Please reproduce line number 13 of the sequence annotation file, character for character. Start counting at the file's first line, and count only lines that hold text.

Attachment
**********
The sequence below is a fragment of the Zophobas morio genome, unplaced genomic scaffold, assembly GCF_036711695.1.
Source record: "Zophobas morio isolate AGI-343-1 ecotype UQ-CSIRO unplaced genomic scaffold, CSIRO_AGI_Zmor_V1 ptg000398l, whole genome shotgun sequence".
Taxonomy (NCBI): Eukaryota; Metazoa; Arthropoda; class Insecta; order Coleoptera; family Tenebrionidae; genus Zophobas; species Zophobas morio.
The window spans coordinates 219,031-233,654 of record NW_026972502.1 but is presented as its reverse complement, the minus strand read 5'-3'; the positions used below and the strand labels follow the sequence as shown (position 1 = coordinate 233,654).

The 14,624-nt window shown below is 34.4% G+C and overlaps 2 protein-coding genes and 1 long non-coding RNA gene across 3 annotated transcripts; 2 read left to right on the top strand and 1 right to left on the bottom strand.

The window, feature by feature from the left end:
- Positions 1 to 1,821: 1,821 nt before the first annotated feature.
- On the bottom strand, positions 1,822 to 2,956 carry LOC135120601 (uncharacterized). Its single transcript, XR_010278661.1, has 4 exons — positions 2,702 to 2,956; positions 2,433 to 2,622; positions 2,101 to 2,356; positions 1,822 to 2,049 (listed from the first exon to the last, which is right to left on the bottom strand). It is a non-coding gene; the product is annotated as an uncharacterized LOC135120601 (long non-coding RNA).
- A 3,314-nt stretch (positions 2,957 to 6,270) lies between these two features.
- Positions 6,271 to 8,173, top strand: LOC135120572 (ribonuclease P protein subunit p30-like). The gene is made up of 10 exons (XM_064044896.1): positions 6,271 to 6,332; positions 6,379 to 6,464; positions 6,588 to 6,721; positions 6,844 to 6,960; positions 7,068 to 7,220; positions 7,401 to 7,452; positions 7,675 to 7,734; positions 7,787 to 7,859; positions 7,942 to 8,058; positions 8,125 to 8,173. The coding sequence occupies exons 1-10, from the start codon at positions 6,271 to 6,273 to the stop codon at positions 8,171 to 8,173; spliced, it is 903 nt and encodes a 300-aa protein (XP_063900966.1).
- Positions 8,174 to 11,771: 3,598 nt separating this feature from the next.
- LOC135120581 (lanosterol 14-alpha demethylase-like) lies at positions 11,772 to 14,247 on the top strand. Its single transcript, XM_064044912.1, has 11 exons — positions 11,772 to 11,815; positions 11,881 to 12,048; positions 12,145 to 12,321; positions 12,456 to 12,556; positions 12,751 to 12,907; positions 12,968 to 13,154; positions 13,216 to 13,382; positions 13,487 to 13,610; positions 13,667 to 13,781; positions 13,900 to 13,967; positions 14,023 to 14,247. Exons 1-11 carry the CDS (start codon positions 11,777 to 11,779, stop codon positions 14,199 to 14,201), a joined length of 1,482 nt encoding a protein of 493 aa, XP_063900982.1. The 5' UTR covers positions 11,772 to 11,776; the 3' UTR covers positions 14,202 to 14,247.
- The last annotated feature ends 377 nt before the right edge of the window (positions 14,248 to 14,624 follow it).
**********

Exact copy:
- The last annotated feature ends 377 nt before the right edge of the window (positions 14,248 to 14,624 follow it).